I want to mark the passing of William F. Buckley, intellectual godfather of the modern conservative movement, who died on Tuesday night at the age of 82. But rather than offer the standard celebration of his wit and significance and contentious iconoclasm, I prefer to resurrect a long newspaper profile that I wrote about Buckley 22 years ago, around the time of his 60th birthday. I spent a delightful day with him in New York, and one of the last things he said to me - a quote which I used to close this article - now seems apt. "Heaven," he opined, "is a place where you cannot be unhappy."
If you don't know much about Buckley, here's one place to start. From the Philadelphia Inquirer, April 17, 1986:
"Hhhaaa, hhhaaa, hhhaaa ..."
William F. Buckley Jr. was indulging his languorous laugh in the rear of his limousine as it whisked him through Central Park - past the cabbies with their caustic tongues and the vendors with their leather lungs.
Not one dissonant decibel intruded on Buckley's trip; the windows took care of that. With nary a nod at the world beyond the glass, the celebrity conservative sank into the cushions and pondered the meaning of life and death.
"I wouldn't want to be 30 again," said Buckley. "It's the exertion. It's the fatigue, too. It makes me think of the last letter Whittaker Chambers (the communist who became a conservative scholar) wrote to me before he died. 'I'm fatigued, Bill,' he said. 'It hasn't hit you, but it will. History has hit us like a freight train. We've tried to put ourselves together again, but at a price - weariness.' No, I couldn't bear to do it all again."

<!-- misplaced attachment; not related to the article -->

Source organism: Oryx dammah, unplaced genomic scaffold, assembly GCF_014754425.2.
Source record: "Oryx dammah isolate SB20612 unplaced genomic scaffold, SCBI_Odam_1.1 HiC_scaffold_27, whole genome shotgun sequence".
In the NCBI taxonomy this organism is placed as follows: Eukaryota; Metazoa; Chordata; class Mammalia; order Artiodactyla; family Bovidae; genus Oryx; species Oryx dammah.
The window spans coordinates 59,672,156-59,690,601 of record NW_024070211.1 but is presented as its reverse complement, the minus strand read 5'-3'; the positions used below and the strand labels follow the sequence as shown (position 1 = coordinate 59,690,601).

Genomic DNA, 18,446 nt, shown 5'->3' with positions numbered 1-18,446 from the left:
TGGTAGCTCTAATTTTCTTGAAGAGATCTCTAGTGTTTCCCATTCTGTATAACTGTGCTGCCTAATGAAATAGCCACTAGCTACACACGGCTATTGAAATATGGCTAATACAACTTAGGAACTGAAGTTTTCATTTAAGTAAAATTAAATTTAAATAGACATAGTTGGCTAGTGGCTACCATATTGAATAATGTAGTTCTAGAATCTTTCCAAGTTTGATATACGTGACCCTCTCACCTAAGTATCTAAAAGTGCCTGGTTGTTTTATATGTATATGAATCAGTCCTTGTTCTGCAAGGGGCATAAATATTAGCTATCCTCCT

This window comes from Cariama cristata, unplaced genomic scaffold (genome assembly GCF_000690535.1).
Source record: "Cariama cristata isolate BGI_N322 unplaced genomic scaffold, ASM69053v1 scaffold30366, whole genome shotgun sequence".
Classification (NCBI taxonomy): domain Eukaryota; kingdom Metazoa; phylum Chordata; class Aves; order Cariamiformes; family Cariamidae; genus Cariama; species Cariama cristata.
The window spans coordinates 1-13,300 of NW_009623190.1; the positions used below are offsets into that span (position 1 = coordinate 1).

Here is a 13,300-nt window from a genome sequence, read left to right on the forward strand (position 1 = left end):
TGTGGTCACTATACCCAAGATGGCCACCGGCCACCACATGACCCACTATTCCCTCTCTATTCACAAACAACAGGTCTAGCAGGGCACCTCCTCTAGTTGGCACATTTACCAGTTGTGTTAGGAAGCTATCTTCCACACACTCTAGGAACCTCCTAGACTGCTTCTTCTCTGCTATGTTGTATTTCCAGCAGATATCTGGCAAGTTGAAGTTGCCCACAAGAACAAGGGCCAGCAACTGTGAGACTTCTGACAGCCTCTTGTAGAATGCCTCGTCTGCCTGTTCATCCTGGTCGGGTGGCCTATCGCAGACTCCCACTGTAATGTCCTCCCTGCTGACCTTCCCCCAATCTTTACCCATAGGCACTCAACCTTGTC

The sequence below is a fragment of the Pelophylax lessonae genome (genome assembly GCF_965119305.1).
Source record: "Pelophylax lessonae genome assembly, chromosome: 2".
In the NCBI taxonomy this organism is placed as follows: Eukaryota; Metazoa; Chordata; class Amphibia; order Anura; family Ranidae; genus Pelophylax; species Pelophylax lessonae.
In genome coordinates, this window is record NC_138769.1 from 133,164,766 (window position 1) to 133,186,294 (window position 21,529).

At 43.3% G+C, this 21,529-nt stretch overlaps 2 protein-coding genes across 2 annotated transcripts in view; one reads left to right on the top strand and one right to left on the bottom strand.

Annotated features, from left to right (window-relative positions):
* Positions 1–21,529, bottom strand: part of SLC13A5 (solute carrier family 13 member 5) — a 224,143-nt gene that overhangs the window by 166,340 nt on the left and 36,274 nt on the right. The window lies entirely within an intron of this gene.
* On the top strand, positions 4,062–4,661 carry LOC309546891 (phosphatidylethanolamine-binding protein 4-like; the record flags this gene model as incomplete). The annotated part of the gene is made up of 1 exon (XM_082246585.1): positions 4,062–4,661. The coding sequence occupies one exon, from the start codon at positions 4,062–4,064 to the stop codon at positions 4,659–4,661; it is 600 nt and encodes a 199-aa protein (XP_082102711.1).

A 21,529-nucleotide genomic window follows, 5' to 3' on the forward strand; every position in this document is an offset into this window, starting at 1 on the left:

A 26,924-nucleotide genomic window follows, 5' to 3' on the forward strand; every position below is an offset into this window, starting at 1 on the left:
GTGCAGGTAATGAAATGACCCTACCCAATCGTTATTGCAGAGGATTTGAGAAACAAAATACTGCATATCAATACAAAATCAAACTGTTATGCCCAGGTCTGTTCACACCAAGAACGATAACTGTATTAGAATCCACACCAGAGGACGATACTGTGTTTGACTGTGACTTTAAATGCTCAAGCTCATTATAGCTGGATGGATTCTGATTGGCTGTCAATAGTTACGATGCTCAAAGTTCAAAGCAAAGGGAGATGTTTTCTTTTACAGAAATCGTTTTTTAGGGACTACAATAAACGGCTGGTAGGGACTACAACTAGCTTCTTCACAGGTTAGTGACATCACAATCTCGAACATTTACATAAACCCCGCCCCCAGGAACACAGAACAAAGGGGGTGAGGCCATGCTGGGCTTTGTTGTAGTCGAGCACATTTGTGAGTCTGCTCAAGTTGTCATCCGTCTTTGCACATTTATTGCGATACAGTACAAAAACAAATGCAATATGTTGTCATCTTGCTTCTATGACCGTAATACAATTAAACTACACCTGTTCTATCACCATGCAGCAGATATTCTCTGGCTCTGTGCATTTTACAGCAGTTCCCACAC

His immediate destination, on this April day, was a radio talk show - just another episode in the never-ending adventure of being Bill Buckley, of buffing and polishing the image of the aristocrat in overdrive, at turns affable and acidic, with nose tilted skyward as if straining to sniff the sea at Nantucket.
He just turned 60. His magazine, National Review, is now 30, and his TV show, Firing Line, is now 20 - both surviving in a world marred by what the magazine calls "liberal degeneracy." History, with its clash of ideologies, has hit him like a freight train, but he perseveres. His Cold War rhetoric still soars like a hawk. He still thinks some Americans are too dumb to deserve the vote. And now he thinks AIDS-virus carriers should be tattooed on their buttocks.
There are conservatives who say his influence has waned, but he has never been known to cede ground to his critics. He has a lust for the last word, and he will get it at all costs, as fecund dictums drop like overripe fruits from his darting tongue, and woe to the listener who cannot invoke the words of saints and scholars six centuries dead.
"I don't stoop to conquer," he quipped, while lounging in the radio station lobby. "I merely conquer."